Q: Would you say that mobile development is a creative job?


A: It can be. We have our user interface designers, who create the feel of the app by designing images of what the interface should look like. UI designers develop the feel of the platform, study what Android has to offer and research what other apps are doing and what Google recommends. They create mock-ups of what the app should look like in Photoshop and other tools, and it is the developers’ job to implement their vision.


Oftentimes, what the UI designers have developed is more like guidance than law, and development of the early Android app was particularly creative. So, there is a lot of creativity in this line of work.


Alan ChaseQ: Paint a picture for me. Who’s on your team and how do you work together?


A: We have a project manager who oversees the project’s budget and resources. As the tech lead, I am in charge of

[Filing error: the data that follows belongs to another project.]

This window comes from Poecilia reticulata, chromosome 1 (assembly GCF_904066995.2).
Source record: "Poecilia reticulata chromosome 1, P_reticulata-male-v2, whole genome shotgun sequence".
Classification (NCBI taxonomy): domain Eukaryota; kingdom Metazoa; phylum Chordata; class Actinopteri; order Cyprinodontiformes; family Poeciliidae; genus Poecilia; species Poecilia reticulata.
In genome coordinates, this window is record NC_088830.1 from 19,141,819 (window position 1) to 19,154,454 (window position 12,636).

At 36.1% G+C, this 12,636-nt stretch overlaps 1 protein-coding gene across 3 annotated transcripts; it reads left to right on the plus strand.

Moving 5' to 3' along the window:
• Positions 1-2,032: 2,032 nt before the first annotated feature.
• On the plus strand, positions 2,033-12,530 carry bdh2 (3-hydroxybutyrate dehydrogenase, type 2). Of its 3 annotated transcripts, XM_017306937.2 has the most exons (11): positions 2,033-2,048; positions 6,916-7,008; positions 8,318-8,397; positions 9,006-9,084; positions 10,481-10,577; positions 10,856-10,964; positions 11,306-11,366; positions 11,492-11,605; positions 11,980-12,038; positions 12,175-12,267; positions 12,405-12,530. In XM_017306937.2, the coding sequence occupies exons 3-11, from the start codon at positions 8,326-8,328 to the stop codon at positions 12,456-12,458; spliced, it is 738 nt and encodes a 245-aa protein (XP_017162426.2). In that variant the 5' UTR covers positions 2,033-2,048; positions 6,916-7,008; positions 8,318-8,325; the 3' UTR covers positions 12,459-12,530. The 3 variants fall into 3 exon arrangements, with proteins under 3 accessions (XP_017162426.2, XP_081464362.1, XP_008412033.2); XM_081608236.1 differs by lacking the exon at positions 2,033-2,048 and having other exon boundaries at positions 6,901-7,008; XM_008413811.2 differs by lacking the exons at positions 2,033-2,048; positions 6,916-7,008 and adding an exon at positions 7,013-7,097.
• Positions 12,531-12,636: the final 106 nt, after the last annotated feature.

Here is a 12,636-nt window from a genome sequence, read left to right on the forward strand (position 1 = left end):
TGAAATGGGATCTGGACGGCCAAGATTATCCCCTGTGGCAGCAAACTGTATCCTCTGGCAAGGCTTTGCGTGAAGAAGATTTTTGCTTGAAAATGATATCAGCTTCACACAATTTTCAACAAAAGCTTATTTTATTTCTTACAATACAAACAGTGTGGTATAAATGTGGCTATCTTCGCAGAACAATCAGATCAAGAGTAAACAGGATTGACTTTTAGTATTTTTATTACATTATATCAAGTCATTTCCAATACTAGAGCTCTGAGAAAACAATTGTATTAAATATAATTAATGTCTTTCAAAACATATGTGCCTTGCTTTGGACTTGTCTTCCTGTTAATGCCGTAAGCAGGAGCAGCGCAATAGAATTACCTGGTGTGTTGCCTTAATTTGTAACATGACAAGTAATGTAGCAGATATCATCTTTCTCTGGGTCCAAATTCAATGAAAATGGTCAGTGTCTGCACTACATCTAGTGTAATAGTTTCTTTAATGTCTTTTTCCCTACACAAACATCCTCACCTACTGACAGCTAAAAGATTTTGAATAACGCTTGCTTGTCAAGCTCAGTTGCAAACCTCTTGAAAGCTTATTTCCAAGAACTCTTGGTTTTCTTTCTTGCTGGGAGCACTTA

all the technical aspects of its development. I work very closely with the project manager to tell him about our timeline and required resources.


As far as people, we usually have about five to 10 developers on-site who are full-time USAA employees. We have contractors on-site and off-site as well.


Our testers get to have a lot of fun. It is their job to try to break what the developers build. Our app is used by more than 2 million members who have the option of running the app on 14,000 different Android devices. Ultimately, they validate our apps, which helps to provide a high-quality end product.  Their work increases our confidence in the final app.


We also have an analyst on the team who serves as a liaison between the technical team and the business community as well as a business manager. That’s what our team looks like.


Q: What made you decide to enter mobile app development?